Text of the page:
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2016 HSA Limits Released
Old 05-11-2015, 10:03 AM   #1
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2016 HSA Limits Released

2016 Maximum HSA Contribution:
Individual: $3350 (unchanged from 2015)
Family: $6750 (+$100)

2016 HDHP Minimum Deductible:
Individual: $1300 (unchanged)
Family: $2600 (unchanged)

2016 HDHP Max OOP:
Individual: $6550 (+$100)
Family: $13100 (+$200)

Source: IRS Announces Changes to 2016 Health Savings Account Limits Reports ConnectYourCare
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Old 05-11-2015, 10:41 AM   #2
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Do I read that as you must have a plan with at least a minimum deductible of $1300 in order for it to be HSA qualified (along with the other requirements for HSA qualification)?

Cost sharing can, I think, put one outside of being able to fund a HSA.
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Old 05-11-2015, 10:58 AM   #3
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Do I read that as you must have a plan with at least a minimum deductible of $1300 in order for it to be HSA qualified (along with the other requirements for HSA qualification)?

Cost sharing can, I think, put one outside of being able to fund a HSA.
The high deductible health plan is pretty much the only HSA qualification as far as I'm aware. Oh, and you can't be a dependent on someone else's return.

I wanted to contribute to HSA as my LTC self-insurance. Alas, we've got a pretty good health insurance plan at work so I don't qualify. Not that I'm complaining.
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Old 05-11-2015, 11:01 AM   #4
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Cost-Sharing Reductions and Health Savings Accounts

Q8: How should plan variations for QHPs that are high-deductible health plans (HDHPs) designed to be paired with a health savings account (HSA) be structured?

A8: If an issuer seeks to offer a QHP designed to be eligible for pairing with an HSA in 2014, the issuer must comply with the cost-sharing reduction standards described in 45 CFR 156 subpart E. CMS recognizes that certain plan variations of a QHP may require a low or zero deductible, or that certain services be exempt from the deductible. This may result in the plan variation not meeting IRS standards for an HDHP and therefore not being eligible to be offered in conjunction with an HSA. We recommend that issuers and Marketplaces educate consumers about this issue, both during open enrollment and when an individual has a change in eligibility for cost-sharing reductions. An individual who would not be eligible for the tax advantages of an HSA because the plan variation to which he or she would be assigned does not qualify as an HDHP may purchase the plan without cost-sharing reductions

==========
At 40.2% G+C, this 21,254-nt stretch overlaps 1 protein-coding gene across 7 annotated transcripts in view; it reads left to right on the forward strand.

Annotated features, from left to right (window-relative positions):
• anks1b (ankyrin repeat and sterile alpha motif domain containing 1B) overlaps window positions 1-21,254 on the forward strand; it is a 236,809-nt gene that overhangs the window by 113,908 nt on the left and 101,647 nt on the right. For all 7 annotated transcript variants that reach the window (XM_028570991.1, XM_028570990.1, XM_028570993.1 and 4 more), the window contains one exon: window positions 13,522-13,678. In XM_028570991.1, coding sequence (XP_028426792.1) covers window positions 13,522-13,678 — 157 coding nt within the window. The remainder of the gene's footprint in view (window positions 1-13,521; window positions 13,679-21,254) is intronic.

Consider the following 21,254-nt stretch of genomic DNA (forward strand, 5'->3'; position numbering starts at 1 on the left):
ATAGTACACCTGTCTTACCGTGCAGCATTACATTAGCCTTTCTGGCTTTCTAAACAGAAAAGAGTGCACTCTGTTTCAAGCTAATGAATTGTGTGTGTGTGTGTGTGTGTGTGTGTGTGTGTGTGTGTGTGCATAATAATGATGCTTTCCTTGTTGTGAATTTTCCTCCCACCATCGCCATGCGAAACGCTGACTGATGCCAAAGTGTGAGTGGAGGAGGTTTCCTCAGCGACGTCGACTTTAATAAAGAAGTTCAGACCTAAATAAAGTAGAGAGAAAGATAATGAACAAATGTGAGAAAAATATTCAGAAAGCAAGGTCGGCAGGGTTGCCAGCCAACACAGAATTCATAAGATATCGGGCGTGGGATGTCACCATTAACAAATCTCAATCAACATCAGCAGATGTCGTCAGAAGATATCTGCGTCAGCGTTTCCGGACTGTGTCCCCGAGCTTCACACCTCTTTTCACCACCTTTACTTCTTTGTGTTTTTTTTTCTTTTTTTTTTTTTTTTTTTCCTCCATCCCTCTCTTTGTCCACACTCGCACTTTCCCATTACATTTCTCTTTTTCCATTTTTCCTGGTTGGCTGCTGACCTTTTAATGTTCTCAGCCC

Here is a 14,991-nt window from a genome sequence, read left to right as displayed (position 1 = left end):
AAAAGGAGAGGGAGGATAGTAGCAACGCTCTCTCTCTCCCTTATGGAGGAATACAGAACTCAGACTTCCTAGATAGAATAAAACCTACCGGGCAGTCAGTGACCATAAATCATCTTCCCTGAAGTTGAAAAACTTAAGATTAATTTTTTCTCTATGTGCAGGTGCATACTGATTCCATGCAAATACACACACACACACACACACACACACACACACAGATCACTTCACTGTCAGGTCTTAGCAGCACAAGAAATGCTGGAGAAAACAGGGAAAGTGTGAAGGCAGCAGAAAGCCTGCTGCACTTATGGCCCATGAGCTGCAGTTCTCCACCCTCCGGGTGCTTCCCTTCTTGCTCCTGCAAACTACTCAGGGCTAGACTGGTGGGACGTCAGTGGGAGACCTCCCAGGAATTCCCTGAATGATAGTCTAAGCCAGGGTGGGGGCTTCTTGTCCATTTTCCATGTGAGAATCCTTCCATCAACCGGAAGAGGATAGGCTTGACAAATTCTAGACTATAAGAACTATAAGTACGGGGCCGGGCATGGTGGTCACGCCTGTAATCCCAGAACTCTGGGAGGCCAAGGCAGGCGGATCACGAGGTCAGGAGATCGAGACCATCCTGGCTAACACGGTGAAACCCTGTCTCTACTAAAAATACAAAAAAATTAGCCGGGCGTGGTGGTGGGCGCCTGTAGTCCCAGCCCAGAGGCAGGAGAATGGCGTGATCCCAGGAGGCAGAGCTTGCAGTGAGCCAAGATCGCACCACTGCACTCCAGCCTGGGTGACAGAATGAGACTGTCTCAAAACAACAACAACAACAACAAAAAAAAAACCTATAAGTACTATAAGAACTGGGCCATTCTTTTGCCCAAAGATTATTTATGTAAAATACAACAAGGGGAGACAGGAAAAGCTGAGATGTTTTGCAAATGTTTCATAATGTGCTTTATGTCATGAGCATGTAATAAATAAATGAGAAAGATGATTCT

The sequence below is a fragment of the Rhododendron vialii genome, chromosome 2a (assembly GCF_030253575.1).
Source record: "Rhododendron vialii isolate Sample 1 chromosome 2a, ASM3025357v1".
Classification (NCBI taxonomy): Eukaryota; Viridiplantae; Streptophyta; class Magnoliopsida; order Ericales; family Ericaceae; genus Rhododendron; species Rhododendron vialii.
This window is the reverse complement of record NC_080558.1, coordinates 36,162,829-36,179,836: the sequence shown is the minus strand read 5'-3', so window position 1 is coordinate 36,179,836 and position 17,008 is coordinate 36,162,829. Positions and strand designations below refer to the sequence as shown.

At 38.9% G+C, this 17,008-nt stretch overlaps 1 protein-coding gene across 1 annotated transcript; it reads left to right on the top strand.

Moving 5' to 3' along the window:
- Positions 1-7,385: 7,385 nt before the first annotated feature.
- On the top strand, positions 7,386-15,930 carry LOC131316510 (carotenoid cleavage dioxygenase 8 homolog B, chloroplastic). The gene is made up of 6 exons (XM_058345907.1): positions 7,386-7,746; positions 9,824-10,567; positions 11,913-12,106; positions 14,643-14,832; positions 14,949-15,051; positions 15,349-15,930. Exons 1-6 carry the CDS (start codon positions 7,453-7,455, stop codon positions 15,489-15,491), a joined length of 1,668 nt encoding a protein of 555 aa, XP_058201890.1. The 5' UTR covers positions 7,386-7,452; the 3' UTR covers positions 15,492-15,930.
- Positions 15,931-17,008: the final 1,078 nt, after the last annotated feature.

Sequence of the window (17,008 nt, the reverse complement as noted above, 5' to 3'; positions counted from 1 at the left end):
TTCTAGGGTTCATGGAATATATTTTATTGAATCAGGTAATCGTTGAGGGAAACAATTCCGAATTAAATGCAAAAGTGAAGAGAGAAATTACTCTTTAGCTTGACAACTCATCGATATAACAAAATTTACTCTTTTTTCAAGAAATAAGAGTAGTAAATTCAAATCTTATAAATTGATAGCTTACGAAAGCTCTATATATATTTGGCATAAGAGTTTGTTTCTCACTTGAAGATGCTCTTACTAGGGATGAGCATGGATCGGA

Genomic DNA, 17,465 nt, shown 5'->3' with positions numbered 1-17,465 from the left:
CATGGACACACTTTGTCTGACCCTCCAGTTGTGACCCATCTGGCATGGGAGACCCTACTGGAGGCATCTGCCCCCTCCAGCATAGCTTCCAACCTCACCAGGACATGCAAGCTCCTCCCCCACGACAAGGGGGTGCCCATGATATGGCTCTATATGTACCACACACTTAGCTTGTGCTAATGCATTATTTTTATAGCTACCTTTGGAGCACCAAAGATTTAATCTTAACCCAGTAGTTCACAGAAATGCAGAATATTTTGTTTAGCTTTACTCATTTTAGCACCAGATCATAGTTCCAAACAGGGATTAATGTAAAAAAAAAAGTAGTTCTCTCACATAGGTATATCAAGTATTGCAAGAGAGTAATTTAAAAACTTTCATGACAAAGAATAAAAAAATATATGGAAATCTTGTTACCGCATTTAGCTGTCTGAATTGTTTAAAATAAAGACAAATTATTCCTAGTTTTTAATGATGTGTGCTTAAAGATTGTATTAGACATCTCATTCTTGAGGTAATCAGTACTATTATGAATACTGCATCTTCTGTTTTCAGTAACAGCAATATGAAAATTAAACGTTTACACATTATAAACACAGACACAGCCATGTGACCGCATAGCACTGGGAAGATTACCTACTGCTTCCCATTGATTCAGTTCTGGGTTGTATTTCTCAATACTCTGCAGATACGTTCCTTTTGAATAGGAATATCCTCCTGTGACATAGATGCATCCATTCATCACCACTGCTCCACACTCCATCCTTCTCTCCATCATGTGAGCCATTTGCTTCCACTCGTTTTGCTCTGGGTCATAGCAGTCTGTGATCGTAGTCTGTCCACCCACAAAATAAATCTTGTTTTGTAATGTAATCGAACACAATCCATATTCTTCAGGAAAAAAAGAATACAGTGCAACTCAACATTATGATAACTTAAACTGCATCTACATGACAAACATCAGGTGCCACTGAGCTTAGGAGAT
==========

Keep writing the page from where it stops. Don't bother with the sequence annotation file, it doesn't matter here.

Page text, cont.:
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Old 05-11-2015, 11:28 AM   #5
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Do I read that as you must have a plan with at least a minimum deductible of $1300 in order for it to be HSA qualified (along with the other requirements for HSA qualification)?
That has been my understanding of HSA's since they began. You need to be covered by a high-deductible health plan (HDHP) to contribute to an HSA.

In many cases, the difference in the monthly premiums between a HDHP and a traditional health plan may make up a significant fraction of the deductible. Don't forget that HDHP plans are allowed to provide "preventative/screening" services each year that the insurance company fully pays for. Medical/Diagnostic services to treat a condition, on the other hand, will be subject to the deductible.

If an employer gives you an added contribution to your HSA then it may be an easy decision if you are healthy and can self-insure for the maximum out of pocked limit.

Given that health plans typically have a maximum 1 year commitment, I have always found the HDHP/HSA as the way to go in our case. After having these for close to 10 years, we have hit the deductible one year (hello kidney stones) and have never hit the out of pocket maximum.

-gauss
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Old 05-11-2015, 11:31 AM   #6
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That has been my understanding of HSA's since they began. You need to be covered by a high-deductible health plan (HDHP) to contribute to an HSA.

-gauss
Yes, but even if you sign up for a HDHP, you may not be eligible to contribute to a HSA if you get cost sharing benefits toward the deductible. I don't know where the cutoff is...perhaps it is at the $1300 individual level.

It complicates things if one is trying to maximize ACA benefits (subsidy + cost sharing) by income manipulation and yet wants to be able to capture the tax benefits and future Roth-like growth of an HSA. There may be a sweet spot where you maneuver your income up a few bucks, lose a couple dollars in potential cost sharing but qualify to contribute $6700 to a HSA-Roth.
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Old 05-13-2015, 06:51 PM   #7
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Does a high deductible Medigap Part F plan (say the high deductible version of Plan F) qualify to allow you to have an HSA account?
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Old 05-13-2015, 07:03 PM   #8
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Does a high deductible Medigap Part F plan (say the high deductible version of Plan F) qualify to allow you to have an HSA account?
Once you reach Medicare age, you can no longer contribute to an HSA account. You can still withdraw from it to cover qualified expenses including some of the Medicare premiums.
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